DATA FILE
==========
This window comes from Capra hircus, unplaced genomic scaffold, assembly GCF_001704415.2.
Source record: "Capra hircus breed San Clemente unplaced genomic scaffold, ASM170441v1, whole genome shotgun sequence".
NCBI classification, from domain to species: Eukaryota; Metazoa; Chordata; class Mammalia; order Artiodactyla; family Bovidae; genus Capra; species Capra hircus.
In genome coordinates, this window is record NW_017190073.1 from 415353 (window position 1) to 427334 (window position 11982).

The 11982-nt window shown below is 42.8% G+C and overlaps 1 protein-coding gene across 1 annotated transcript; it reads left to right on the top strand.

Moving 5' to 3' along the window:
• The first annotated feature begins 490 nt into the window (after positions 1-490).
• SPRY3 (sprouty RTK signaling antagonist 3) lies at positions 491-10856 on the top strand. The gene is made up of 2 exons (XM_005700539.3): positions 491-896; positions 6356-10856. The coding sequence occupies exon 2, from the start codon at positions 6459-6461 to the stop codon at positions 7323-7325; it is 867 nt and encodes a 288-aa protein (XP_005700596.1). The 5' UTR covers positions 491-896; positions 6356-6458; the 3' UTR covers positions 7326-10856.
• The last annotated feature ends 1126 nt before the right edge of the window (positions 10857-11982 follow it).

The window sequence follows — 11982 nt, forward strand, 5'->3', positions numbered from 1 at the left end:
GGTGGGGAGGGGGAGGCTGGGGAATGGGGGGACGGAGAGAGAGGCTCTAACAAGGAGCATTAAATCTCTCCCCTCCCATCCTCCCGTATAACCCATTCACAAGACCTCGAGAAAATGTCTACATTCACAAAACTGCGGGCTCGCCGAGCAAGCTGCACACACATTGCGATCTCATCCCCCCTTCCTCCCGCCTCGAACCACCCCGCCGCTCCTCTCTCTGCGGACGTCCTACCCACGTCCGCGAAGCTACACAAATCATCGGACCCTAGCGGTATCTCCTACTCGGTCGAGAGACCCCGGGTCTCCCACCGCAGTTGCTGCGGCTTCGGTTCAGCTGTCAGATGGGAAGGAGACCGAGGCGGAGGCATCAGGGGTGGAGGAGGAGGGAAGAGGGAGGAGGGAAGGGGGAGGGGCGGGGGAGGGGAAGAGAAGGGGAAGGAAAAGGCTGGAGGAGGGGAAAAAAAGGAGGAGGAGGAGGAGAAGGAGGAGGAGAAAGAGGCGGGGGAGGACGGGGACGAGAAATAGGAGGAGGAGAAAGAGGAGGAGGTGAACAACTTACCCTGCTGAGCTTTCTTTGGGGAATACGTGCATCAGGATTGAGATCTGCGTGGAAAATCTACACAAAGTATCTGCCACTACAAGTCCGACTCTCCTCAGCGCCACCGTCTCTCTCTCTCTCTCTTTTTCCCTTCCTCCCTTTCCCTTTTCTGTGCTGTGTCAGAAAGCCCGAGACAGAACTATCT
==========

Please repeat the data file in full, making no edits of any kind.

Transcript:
This window comes from Capra hircus, unplaced genomic scaffold, assembly GCF_001704415.2.
Source record: "Capra hircus breed San Clemente unplaced genomic scaffold, ASM170441v1, whole genome shotgun sequence".
NCBI classification, from domain to species: Eukaryota; Metazoa; Chordata; class Mammalia; order Artiodactyla; family Bovidae; genus Capra; species Capra hircus.
In genome coordinates, this window is record NW_017190073.1 from 415353 (window position 1) to 427334 (window position 11982).

The 11982-nt window shown below is 42.8% G+C and overlaps 1 protein-coding gene across 1 annotated transcript; it reads left to right on the top strand.

Moving 5' to 3' along the window:
• The first annotated feature begins 490 nt into the window (after positions 1-490).
• SPRY3 (sprouty RTK signaling antagonist 3) lies at positions 491-10856 on the top strand. The gene is made up of 2 exons (XM_005700539.3): positions 491-896; positions 6356-10856. The coding sequence occupies exon 2, from the start codon at positions 6459-6461 to the stop codon at positions 7323-7325; it is 867 nt and encodes a 288-aa protein (XP_005700596.1). The 5' UTR covers positions 491-896; positions 6356-6458; the 3' UTR covers positions 7326-10856.
• The last annotated feature ends 1126 nt before the right edge of the window (positions 10857-11982 follow it).

The window sequence follows — 11982 nt, forward strand, 5'->3', positions numbered from 1 at the left end:
GGTGGGGAGGGGGAGGCTGGGGAATGGGGGGACGGAGAGAGAGGCTCTAACAAGGAGCATTAAATCTCTCCCCTCCCATCCTCCCGTATAACCCATTCACAAGACCTCGAGAAAATGTCTACATTCACAAAACTGCGGGCTCGCCGAGCAAGCTGCACACACATTGCGATCTCATCCCCCCTTCCTCCCGCCTCGAACCACCCCGCCGCTCCTCTCTCTGCGGACGTCCTACCCACGTCCGCGAAGCTACACAAATCATCGGACCCTAGCGGTATCTCCTACTCGGTCGAGAGACCCCGGGTCTCCCACCGCAGTTGCTGCGGCTTCGGTTCAGCTGTCAGATGGGAAGGAGACCGAGGCGGAGGCATCAGGGGTGGAGGAGGAGGGAAGAGGGAGGAGGGAAGGGGGAGGGGCGGGGGAGGGGAAGAGAAGGGGAAGGAAAAGGCTGGAGGAGGGGAAAAAAAGGAGGAGGAGGAGGAGAAGGAGGAGGAGAAAGAGGCGGGGGAGGACGGGGACGAGAAATAGGAGGAGGAGAAAGAGGAGGAGGTGAACAACTTACCCTGCTGAGCTTTCTTTGGGGAATACGTGCATCAGGATTGAGATCTGCGTGGAAAATCTACACAAAGTATCTGCCACTACAAGTCCGACTCTCCTCAGCGCCACCGTCTCTCTCTCTCTCTCTTTTTCCCTTCCTCCCTTTCCCTTTTCTGTGCTGTGTCAGAAAGCCCGAGACAGAACTATCT